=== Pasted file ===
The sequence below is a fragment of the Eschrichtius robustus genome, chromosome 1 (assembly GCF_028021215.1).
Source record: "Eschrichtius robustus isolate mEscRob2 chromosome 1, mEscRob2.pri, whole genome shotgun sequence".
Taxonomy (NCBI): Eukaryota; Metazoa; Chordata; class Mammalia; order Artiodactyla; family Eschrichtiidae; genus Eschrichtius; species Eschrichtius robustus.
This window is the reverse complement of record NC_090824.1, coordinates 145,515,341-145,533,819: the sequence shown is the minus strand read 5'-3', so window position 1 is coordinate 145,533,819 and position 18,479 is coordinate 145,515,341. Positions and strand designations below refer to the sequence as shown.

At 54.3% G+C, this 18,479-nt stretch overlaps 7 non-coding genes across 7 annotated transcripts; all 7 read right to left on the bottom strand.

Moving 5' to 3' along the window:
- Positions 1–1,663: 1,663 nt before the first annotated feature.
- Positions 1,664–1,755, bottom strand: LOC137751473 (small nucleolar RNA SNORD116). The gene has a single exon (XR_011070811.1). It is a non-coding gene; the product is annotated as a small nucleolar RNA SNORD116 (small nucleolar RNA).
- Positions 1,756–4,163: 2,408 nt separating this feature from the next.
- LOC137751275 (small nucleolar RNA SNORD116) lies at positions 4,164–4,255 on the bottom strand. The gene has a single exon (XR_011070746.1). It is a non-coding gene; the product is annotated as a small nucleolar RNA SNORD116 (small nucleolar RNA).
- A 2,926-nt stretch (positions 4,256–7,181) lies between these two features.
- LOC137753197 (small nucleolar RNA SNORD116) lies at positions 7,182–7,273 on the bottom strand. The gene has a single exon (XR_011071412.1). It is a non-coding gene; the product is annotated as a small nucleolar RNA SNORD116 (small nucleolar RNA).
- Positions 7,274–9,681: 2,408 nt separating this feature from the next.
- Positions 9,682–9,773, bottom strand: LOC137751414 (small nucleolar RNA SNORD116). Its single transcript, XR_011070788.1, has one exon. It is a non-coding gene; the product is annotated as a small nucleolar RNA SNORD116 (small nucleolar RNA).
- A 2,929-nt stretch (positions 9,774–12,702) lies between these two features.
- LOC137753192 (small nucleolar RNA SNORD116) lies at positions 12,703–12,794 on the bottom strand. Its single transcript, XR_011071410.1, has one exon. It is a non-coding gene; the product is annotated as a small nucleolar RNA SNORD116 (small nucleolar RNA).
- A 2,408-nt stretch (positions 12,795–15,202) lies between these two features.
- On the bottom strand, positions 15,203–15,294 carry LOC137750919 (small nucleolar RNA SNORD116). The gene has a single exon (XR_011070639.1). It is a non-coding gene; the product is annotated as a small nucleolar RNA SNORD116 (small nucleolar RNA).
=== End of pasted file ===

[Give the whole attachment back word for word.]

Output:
The sequence below is a fragment of the Eschrichtius robustus genome, chromosome 1 (assembly GCF_028021215.1).
Source record: "Eschrichtius robustus isolate mEscRob2 chromosome 1, mEscRob2.pri, whole genome shotgun sequence".
Taxonomy (NCBI): Eukaryota; Metazoa; Chordata; class Mammalia; order Artiodactyla; family Eschrichtiidae; genus Eschrichtius; species Eschrichtius robustus.
This window is the reverse complement of record NC_090824.1, coordinates 145,515,341-145,533,819: the sequence shown is the minus strand read 5'-3', so window position 1 is coordinate 145,533,819 and position 18,479 is coordinate 145,515,341. Positions and strand designations below refer to the sequence as shown.

At 54.3% G+C, this 18,479-nt stretch overlaps 7 non-coding genes across 7 annotated transcripts; all 7 read right to left on the bottom strand.

Moving 5' to 3' along the window:
- Positions 1–1,663: 1,663 nt before the first annotated feature.
- Positions 1,664–1,755, bottom strand: LOC137751473 (small nucleolar RNA SNORD116). The gene has a single exon (XR_011070811.1). It is a non-coding gene; the product is annotated as a small nucleolar RNA SNORD116 (small nucleolar RNA).
- Positions 1,756–4,163: 2,408 nt separating this feature from the next.
- LOC137751275 (small nucleolar RNA SNORD116) lies at positions 4,164–4,255 on the bottom strand. The gene has a single exon (XR_011070746.1). It is a non-coding gene; the product is annotated as a small nucleolar RNA SNORD116 (small nucleolar RNA).
- A 2,926-nt stretch (positions 4,256–7,181) lies between these two features.
- LOC137753197 (small nucleolar RNA SNORD116) lies at positions 7,182–7,273 on the bottom strand. The gene has a single exon (XR_011071412.1). It is a non-coding gene; the product is annotated as a small nucleolar RNA SNORD116 (small nucleolar RNA).
- Positions 7,274–9,681: 2,408 nt separating this feature from the next.
- Positions 9,682–9,773, bottom strand: LOC137751414 (small nucleolar RNA SNORD116). Its single transcript, XR_011070788.1, has one exon. It is a non-coding gene; the product is annotated as a small nucleolar RNA SNORD116 (small nucleolar RNA).
- A 2,929-nt stretch (positions 9,774–12,702) lies between these two features.
- LOC137753192 (small nucleolar RNA SNORD116) lies at positions 12,703–12,794 on the bottom strand. Its single transcript, XR_011071410.1, has one exon. It is a non-coding gene; the product is annotated as a small nucleolar RNA SNORD116 (small nucleolar RNA).
- A 2,408-nt stretch (positions 12,795–15,202) lies between these two features.
- On the bottom strand, positions 15,203–15,294 carry LOC137750919 (small nucleolar RNA SNORD116). The gene has a single exon (XR_011070639.1). It is a non-coding gene; the product is annotated as a small nucleolar RNA SNORD116 (small nucleolar RNA).